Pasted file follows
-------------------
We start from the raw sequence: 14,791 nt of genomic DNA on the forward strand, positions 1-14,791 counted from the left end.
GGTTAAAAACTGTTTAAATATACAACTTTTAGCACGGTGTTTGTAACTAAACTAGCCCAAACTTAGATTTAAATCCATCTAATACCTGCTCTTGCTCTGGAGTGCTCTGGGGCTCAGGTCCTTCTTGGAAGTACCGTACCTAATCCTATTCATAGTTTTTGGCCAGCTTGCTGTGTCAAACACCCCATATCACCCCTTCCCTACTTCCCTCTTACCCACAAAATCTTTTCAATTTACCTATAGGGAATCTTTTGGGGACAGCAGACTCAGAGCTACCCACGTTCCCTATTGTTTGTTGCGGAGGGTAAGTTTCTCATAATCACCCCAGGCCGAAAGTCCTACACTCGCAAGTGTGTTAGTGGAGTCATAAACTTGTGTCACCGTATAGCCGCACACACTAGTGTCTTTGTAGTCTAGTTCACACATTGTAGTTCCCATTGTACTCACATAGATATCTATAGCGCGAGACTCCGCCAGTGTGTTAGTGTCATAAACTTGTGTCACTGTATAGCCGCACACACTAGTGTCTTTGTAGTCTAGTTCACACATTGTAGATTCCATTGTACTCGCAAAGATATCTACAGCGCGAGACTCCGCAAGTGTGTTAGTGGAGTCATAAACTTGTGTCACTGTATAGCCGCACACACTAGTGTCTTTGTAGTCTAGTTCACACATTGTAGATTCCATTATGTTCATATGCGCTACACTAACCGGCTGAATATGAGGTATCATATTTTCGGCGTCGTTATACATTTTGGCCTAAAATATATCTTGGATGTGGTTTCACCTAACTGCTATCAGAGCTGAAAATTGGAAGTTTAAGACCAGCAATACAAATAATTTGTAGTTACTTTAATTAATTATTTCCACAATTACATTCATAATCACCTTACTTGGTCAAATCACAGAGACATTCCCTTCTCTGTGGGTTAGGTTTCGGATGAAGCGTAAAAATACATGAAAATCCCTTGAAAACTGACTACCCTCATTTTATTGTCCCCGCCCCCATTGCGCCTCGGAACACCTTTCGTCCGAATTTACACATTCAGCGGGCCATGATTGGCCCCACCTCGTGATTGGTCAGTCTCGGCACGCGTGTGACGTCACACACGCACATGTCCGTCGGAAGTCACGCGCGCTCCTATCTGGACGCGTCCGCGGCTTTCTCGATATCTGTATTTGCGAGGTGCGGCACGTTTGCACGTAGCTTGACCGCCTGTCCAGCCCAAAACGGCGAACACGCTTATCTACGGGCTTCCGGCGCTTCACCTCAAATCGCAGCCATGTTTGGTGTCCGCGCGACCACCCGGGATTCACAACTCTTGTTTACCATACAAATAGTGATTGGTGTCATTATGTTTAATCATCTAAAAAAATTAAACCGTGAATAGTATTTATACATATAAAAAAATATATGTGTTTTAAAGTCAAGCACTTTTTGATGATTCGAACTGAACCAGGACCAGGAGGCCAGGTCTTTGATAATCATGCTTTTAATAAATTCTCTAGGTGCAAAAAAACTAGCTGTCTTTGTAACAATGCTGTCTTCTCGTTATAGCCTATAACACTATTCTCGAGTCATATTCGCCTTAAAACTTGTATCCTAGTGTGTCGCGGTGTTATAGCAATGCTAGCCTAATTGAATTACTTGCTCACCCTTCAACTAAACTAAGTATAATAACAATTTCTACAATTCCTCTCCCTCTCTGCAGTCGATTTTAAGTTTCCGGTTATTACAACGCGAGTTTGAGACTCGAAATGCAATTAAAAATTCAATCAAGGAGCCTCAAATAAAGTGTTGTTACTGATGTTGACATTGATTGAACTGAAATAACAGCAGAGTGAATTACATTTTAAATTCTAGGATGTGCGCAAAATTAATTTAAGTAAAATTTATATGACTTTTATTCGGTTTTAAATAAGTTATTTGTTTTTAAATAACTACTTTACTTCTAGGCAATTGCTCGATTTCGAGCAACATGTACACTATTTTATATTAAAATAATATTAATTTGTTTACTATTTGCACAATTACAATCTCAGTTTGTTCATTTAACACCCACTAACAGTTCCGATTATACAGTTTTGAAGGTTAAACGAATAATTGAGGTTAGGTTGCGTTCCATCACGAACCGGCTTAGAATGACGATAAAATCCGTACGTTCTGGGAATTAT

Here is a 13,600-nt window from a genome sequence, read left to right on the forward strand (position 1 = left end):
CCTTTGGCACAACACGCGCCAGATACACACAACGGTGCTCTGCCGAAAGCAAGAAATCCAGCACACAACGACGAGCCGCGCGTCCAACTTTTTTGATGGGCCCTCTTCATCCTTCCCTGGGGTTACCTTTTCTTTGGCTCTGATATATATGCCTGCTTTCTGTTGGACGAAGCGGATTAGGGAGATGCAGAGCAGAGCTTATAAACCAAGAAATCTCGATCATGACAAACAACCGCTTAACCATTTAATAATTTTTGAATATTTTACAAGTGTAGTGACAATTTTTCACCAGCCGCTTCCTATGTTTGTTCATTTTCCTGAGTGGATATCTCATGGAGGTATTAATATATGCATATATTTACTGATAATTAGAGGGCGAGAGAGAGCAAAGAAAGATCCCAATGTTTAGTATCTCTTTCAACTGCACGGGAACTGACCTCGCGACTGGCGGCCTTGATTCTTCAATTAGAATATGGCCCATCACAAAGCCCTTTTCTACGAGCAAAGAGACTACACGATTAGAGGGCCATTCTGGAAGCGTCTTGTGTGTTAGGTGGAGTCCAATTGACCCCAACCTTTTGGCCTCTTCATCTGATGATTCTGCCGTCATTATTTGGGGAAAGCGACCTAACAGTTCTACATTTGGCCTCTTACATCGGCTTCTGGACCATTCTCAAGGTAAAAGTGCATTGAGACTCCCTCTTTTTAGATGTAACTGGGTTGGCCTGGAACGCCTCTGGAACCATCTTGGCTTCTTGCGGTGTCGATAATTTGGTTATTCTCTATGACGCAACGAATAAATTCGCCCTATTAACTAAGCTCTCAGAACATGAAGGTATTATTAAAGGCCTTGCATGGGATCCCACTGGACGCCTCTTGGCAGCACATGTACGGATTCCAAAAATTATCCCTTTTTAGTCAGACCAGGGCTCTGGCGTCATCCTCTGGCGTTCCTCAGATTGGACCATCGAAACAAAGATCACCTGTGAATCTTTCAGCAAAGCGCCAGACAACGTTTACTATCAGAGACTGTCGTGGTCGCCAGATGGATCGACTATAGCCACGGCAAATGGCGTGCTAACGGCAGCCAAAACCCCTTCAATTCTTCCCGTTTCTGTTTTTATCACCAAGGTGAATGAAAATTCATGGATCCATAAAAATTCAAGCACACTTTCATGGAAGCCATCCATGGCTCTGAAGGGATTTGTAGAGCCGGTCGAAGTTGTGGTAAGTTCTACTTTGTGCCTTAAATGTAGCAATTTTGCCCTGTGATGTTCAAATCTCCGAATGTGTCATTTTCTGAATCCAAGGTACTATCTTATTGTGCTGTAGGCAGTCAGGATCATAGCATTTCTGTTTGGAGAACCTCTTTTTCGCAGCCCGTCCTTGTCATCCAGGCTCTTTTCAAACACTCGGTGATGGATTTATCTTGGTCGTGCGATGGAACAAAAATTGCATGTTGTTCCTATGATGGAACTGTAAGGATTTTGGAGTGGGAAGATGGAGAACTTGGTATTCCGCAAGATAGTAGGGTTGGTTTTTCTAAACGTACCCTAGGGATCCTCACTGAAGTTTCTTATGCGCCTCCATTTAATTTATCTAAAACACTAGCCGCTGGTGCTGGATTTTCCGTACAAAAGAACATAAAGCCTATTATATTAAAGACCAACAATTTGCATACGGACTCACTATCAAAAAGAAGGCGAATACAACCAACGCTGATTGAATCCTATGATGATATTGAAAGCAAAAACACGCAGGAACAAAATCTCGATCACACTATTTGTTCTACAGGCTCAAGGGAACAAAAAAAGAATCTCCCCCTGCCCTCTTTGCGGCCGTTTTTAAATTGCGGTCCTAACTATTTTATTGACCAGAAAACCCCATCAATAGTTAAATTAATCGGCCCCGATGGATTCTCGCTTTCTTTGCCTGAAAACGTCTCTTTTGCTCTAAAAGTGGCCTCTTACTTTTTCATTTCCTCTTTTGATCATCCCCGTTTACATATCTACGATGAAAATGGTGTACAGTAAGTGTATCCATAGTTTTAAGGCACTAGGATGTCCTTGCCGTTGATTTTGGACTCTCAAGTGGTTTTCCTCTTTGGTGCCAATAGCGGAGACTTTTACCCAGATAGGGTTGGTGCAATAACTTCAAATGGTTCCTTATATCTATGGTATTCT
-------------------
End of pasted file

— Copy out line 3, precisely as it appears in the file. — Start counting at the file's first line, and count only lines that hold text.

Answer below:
Here is a 13,600-nt window from a genome sequence, read left to right on the forward strand (position 1 = left end):